Pretty much everything that could be said about SUNN 0)))
already has been said. The New York Times described their live sound as “like buildings crumpling in slow motion. A
fantastic, physical, indeterminate sound.” Also, we know they are loud. What you might not catch from these reviews, however, is an accurate depiction of the simultaenously vicious and gentle effect the music has on the entire body.
My ears are particularly delicate. I’ve been known to leave Pixar
movies because they’re too loud. But it’s not like I didn’t know what I was
getting myself into. So I went to Guitar Center before the show and dropped
close to 20 bucks on the nicest pair of earplugs they had.
Spoiler alert: it wasn’t enough.
PHOTOS: Sunn 0))) and Dead In The Dirt @ Coolidge Corner Theatre
Going into the theater was a bit like waiting in line for a
haunted house. Footsteps made no sound on the carpet, and people took turns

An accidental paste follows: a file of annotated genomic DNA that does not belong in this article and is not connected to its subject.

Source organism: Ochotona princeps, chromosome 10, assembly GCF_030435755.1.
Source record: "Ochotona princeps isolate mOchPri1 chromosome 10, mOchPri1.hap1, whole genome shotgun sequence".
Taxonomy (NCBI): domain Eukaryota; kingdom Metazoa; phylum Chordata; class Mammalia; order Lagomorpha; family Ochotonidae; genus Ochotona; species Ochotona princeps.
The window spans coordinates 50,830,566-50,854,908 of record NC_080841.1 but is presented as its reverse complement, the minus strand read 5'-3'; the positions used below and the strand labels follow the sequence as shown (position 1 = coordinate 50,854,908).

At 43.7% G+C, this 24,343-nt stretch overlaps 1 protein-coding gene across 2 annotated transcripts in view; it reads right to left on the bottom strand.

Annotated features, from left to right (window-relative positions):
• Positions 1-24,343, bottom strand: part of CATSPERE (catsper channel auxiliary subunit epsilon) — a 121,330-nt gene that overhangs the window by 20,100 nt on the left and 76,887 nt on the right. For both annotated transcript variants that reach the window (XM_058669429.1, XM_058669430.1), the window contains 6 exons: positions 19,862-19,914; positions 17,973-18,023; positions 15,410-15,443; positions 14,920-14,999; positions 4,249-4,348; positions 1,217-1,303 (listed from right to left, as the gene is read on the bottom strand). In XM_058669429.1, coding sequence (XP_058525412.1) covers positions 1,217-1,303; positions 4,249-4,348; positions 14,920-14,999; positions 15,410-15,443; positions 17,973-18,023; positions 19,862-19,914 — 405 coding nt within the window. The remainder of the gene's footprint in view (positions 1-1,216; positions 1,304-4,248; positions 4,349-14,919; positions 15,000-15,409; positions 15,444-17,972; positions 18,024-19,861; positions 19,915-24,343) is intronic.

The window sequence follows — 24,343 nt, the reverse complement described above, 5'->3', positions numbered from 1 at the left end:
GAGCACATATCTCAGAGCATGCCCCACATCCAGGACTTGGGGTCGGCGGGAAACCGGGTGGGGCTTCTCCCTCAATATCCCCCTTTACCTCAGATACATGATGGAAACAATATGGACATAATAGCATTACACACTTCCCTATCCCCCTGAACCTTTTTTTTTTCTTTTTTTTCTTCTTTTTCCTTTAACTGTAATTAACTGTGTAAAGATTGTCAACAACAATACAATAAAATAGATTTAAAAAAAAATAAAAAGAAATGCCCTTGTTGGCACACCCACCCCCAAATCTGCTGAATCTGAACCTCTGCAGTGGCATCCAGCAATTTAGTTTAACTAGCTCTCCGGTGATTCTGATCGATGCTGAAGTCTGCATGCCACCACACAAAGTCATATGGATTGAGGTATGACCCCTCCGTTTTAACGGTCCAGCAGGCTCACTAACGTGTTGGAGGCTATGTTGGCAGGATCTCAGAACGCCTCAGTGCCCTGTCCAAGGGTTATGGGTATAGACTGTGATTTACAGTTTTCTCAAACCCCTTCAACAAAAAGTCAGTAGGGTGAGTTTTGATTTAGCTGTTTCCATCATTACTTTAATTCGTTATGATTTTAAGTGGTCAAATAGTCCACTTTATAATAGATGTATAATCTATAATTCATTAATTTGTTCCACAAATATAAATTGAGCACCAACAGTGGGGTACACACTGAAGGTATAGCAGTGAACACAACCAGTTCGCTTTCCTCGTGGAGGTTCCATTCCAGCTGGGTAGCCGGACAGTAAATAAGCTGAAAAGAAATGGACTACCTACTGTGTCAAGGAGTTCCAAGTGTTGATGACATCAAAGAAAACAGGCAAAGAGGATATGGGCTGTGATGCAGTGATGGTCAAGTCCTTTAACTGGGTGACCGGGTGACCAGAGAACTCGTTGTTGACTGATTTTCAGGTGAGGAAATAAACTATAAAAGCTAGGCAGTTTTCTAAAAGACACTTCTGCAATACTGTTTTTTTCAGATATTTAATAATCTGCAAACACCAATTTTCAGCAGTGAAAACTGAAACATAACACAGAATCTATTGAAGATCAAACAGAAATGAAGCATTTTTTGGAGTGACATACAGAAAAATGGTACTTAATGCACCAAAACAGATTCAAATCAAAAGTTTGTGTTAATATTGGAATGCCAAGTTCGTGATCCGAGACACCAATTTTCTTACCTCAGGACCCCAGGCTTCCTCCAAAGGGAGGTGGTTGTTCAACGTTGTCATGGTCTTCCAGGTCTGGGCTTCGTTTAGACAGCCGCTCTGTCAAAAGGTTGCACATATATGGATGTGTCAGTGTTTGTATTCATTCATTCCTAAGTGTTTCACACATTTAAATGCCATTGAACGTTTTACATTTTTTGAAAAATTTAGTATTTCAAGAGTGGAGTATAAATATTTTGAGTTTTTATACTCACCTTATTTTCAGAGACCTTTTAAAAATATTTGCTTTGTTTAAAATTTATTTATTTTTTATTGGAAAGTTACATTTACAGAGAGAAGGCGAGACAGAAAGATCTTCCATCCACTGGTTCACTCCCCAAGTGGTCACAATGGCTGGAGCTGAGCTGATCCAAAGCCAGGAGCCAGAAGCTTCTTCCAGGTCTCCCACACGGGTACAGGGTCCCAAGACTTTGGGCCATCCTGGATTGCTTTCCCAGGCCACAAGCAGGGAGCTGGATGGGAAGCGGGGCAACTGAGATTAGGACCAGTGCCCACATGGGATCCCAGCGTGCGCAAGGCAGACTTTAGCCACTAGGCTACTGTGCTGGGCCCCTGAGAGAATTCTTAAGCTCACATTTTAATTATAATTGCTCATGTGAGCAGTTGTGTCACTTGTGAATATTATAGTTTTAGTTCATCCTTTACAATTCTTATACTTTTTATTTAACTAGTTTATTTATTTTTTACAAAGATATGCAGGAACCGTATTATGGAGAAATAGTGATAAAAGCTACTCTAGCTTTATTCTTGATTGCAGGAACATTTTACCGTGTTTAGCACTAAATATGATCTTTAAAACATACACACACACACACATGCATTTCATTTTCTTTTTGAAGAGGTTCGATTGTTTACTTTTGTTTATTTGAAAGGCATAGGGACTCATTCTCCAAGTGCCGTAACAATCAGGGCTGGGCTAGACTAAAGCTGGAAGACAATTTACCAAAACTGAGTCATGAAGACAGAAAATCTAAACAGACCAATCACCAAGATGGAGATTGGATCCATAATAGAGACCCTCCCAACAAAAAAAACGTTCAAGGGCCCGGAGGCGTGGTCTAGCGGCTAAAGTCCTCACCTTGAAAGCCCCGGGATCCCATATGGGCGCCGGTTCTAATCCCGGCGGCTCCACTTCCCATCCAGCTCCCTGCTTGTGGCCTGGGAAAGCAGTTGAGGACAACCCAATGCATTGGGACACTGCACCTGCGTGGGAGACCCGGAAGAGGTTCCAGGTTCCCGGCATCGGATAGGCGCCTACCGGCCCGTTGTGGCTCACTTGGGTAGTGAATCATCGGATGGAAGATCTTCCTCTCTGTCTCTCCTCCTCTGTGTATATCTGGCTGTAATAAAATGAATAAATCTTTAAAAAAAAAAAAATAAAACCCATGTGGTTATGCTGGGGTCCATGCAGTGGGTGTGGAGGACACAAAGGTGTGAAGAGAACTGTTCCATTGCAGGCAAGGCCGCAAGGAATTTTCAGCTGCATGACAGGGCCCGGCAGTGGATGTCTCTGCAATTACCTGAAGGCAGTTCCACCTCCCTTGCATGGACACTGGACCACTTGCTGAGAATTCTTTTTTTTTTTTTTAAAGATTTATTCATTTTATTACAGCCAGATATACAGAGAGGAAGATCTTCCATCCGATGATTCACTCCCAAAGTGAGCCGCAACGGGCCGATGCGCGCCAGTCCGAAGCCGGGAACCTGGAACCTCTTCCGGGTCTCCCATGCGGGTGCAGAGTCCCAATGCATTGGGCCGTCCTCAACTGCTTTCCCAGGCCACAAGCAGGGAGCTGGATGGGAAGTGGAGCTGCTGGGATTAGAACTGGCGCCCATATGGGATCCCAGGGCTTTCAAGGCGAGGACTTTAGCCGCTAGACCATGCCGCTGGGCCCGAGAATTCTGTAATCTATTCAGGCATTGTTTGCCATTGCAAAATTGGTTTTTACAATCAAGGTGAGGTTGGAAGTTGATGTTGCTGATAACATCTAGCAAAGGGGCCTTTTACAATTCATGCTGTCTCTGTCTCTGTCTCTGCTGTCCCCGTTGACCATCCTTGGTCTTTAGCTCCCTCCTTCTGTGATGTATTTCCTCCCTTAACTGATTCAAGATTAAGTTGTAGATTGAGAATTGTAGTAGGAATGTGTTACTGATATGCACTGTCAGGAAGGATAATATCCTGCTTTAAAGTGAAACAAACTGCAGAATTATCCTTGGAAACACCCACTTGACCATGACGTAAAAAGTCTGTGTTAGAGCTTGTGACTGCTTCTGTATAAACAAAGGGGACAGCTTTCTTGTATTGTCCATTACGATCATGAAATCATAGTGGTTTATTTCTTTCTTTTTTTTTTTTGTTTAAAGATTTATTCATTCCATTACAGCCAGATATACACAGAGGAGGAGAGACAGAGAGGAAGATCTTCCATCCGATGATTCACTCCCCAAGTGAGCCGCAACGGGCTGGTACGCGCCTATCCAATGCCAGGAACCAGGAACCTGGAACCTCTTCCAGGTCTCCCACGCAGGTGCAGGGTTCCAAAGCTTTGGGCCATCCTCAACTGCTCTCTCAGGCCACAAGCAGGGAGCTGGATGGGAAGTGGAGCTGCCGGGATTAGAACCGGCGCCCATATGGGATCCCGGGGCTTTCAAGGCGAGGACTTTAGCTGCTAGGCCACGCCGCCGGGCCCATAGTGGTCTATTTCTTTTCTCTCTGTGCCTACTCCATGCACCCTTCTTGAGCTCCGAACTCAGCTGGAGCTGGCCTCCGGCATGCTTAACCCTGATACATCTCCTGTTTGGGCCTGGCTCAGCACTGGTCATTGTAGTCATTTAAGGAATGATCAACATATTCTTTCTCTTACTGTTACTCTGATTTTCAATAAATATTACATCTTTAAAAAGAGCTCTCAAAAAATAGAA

peering into the tiny window on the door that led to the theater, hoping to
capture a glimpse of the foggy dungeon the Coolidge had become.
Dead In The Dirt played with Sunn 0)))’s amps, and were
arguably just as loud. People headbanged in their seats with their arms up,
like a concert at a retirement center.
When the first note struck, my eyes shot open and my hands
shot to my ears. Thanks a lot, Guitar Center, these earplugs you sold me are
crap, though it might have been naïve of me to assume that any preventative
measures would actually be effective. At one point, the cartilage in my nose
shook so violently that I wound up in a sneezing fit. Across the front of the
stage, spilled beer jumped, bounced and showered across the front row like a mini
Sea World splash zone from hell.
This is the type of music that no recorded audio could ever
do justice. The vibrations of a 125-decibel wall of sound numb the body and
bring it to a meditative state, allowing the listener to feel something close
to levitation or even an out-of-body experience. At the very least, everyone
has the chance to break down into existential gloom for a few hours.